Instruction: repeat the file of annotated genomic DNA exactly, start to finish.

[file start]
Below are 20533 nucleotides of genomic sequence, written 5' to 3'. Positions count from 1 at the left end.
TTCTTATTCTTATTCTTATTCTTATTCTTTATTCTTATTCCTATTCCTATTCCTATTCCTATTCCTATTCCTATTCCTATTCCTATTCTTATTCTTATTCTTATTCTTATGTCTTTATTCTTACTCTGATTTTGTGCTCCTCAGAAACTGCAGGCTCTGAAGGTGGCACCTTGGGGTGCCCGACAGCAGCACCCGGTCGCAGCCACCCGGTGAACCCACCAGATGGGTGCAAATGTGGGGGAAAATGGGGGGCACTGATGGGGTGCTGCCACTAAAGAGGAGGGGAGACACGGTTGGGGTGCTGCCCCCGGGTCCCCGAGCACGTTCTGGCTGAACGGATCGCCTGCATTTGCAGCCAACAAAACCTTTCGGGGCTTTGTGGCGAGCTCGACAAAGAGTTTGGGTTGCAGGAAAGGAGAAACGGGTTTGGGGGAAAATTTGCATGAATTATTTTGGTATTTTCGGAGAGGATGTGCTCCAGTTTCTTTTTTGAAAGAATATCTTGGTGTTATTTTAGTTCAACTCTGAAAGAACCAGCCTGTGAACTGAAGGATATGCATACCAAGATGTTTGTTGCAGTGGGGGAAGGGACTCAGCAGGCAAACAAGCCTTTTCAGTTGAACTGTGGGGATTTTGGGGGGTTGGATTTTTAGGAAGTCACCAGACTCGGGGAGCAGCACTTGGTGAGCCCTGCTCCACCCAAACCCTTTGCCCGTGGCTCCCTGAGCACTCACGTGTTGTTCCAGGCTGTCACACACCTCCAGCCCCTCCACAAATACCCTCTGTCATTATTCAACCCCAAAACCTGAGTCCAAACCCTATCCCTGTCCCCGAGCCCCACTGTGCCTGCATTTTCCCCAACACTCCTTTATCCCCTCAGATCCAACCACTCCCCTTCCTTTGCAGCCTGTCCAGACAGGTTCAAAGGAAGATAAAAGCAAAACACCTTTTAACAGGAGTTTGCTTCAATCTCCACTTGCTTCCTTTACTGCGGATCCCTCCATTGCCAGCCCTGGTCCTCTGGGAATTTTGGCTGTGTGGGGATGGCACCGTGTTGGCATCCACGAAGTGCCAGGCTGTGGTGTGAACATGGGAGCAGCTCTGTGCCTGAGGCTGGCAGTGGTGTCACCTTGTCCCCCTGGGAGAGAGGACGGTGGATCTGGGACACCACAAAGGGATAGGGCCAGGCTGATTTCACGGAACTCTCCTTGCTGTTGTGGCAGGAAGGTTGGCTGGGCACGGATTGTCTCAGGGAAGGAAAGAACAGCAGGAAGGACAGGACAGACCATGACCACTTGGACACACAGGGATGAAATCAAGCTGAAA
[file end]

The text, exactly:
Below are 20533 nucleotides of genomic sequence, written 5' to 3'. Positions count from 1 at the left end.
TTCTTATTCTTATTCTTATTCTTATTCTTTATTCTTATTCCTATTCCTATTCCTATTCCTATTCCTATTCCTATTCCTATTCCTATTCTTATTCTTATTCTTATTCTTATGTCTTTATTCTTACTCTGATTTTGTGCTCCTCAGAAACTGCAGGCTCTGAAGGTGGCACCTTGGGGTGCCCGACAGCAGCACCCGGTCGCAGCCACCCGGTGAACCCACCAGATGGGTGCAAATGTGGGGGAAAATGGGGGGCACTGATGGGGTGCTGCCACTAAAGAGGAGGGGAGACACGGTTGGGGTGCTGCCCCCGGGTCCCCGAGCACGTTCTGGCTGAACGGATCGCCTGCATTTGCAGCCAACAAAACCTTTCGGGGCTTTGTGGCGAGCTCGACAAAGAGTTTGGGTTGCAGGAAAGGAGAAACGGGTTTGGGGGAAAATTTGCATGAATTATTTTGGTATTTTCGGAGAGGATGTGCTCCAGTTTCTTTTTTGAAAGAATATCTTGGTGTTATTTTAGTTCAACTCTGAAAGAACCAGCCTGTGAACTGAAGGATATGCATACCAAGATGTTTGTTGCAGTGGGGGAAGGGACTCAGCAGGCAAACAAGCCTTTTCAGTTGAACTGTGGGGATTTTGGGGGGTTGGATTTTTAGGAAGTCACCAGACTCGGGGAGCAGCACTTGGTGAGCCCTGCTCCACCCAAACCCTTTGCCCGTGGCTCCCTGAGCACTCACGTGTTGTTCCAGGCTGTCACACACCTCCAGCCCCTCCACAAATACCCTCTGTCATTATTCAACCCCAAAACCTGAGTCCAAACCCTATCCCTGTCCCCGAGCCCCACTGTGCCTGCATTTTCCCCAACACTCCTTTATCCCCTCAGATCCAACCACTCCCCTTCCTTTGCAGCCTGTCCAGACAGGTTCAAAGGAAGATAAAAGCAAAACACCTTTTAACAGGAGTTTGCTTCAATCTCCACTTGCTTCCTTTACTGCGGATCCCTCCATTGCCAGCCCTGGTCCTCTGGGAATTTTGGCTGTGTGGGGATGGCACCGTGTTGGCATCCACGAAGTGCCAGGCTGTGGTGTGAACATGGGAGCAGCTCTGTGCCTGAGGCTGGCAGTGGTGTCACCTTGTCCCCCTGGGAGAGAGGACGGTGGATCTGGGACACCACAAAGGGATAGGGCCAGGCTGATTTCACGGAACTCTCCTTGCTGTTGTGGCAGGAAGGTTGGCTGGGCACGGATTGTCTCAGGGAAGGAAAGAACAGCAGGAAGGACAGGACAGACCATGACCACTTGGACACACAGGGATGAAATCAAGCTGAAA